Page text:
A child walks past an agricultural plantation in Lakhaichhera village allegedly destroyed by armed workers from Julekhanagar tea estate in this 2015 file photo. The owner wants to expand the estate by driving out tribal and Hindu communities. (Photo by Stephan Uttom)
Hundreds of tea workers in two estates in northeastern Bangladesh fear for their future over a looming eviction threat and the recent jailing of workers who opposed land being cleared.
The communities in various villages of Julekhanagar and Jhimai tea estates in Sreemangal, a tea plantation hub have been distressed since police arrested and jailed 12 tea workers in January.
Last year estate owners allegedly sent armed men to clear agricultural plots that were being used by the indigenous Kanda and Hindu Tanti communities in Julekhanagar estate. The communities tried to resist the move but the owners sued several workers in response.
"Five locals were arrested over clashes with men from tea estates, and seven others were arrested during a hearing of the case in the court," said Abdul Jalal, officer in-charge at Sreemangal police station.
The estate owner has charged the 12 for illegally obstructing the tea estate activities, the police officer told ucanews.com Feb. 4.
Three of those arrested are Catholics and the local church has been trying to secure their bail, said Holy Cross Father Subrato Tolentino, parish priest of St. Joseph's Catholic Church in Sreemangal.
"The lower court rejected our bail petition and then we moved to the high court which accepted our bail petition but police officials in Sreemangal say they have not received the papers yet," he told ucanews.com Feb. 4.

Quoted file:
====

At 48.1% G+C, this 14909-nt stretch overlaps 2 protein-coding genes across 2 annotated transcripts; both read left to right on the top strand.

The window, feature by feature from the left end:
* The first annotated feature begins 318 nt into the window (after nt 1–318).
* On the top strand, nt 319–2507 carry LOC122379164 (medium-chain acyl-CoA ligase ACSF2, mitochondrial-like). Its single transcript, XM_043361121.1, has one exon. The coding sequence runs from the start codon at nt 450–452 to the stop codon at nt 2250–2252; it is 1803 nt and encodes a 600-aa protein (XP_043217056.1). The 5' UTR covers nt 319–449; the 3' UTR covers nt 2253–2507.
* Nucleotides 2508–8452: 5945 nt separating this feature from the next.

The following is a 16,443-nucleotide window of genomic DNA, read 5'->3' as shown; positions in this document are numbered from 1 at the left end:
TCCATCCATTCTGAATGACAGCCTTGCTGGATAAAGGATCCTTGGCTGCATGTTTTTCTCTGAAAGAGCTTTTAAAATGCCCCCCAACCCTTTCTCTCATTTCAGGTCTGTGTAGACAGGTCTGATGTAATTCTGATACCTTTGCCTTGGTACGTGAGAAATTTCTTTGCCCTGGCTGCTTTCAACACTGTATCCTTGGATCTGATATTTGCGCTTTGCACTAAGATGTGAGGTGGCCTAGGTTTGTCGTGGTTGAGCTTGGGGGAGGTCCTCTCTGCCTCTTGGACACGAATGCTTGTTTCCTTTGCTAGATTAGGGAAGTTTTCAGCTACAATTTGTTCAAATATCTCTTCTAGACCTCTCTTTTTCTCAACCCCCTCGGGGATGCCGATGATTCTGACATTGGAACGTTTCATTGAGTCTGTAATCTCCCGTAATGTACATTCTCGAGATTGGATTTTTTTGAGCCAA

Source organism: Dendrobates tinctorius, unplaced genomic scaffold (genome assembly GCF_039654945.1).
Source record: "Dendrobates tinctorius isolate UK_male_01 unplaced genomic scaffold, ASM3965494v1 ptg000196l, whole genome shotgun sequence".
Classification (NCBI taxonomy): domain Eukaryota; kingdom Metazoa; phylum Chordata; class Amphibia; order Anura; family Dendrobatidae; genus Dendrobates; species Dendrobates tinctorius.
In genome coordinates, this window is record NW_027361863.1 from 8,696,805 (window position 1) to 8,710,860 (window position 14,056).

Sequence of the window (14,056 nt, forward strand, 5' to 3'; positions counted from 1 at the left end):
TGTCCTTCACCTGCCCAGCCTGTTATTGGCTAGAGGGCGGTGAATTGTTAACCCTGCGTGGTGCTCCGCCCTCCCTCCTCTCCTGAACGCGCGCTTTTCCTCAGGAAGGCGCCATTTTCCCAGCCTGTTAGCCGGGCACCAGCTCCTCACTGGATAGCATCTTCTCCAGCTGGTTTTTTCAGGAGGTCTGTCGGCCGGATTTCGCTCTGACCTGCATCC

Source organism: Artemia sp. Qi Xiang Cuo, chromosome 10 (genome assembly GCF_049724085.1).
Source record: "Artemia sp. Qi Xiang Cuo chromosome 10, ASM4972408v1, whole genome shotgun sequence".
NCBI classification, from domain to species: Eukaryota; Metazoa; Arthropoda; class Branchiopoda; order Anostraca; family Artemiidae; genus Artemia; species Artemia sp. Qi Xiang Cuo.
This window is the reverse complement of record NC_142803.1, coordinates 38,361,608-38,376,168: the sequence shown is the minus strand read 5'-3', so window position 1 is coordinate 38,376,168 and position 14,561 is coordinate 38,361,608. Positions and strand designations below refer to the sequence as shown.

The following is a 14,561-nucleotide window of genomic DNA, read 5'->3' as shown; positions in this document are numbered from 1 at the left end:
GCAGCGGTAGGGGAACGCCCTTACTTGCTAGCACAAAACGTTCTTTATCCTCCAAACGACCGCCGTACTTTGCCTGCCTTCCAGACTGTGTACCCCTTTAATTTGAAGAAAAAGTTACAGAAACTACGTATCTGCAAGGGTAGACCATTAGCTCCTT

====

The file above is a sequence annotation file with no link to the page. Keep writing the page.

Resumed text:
For more than 10 years, tea workers and activists have been resisting moves by the tea estate owners to expand estates onto land being used by workers.
"What's happening over tea estate expansion is saddening. We are trying to meet and negotiate with the estate owner for a solution to the problem," said Father Tolentino.
Ever since the arrests, the communities are living in anxiety and uncertainty, said Rambhajan Kairi, secretary of Bangladesh Tea Workers Union.
"The threat of eviction is an old problem. Tea workers have little land, but the owners want to grab whatever they have," said Kairi.
"Tea workers and their leaders are afraid of opening their mouth now in fear of false charges. People fear that if the owners put all activists and leaders in jail, there will be no one to speak for them," he added.
Tea estate owner Syeda Gulshan Ara denied any wrongdoing on their part.
"In the past, we have generously allowed tribal people to reside and cultivate the land, but it is frustrating that they claim it as their own," she said.
"They even attacked our men as they tried to clear the lands for estate expansion," she said, adding that the company is the lease owner and it will do everything to develop the estate.
Marginalized and disadvantaged
Tea workers in Bangladesh are mostly landless lower-caste Hindu people and indigenous groups, used by the British colonial rulers who started the first tea estates area in the 1850s.
Since then they are among the most marginalized and disadvantaged groups in Bangladesh, living in small, thatched-roofed mud houses where they can stay as long as a family member is working. Most workers don't have adequate access to basic needs including education and health services.
A registered worker earns less than a U.S. dollar a day, which ranks among the lowest wages in the world.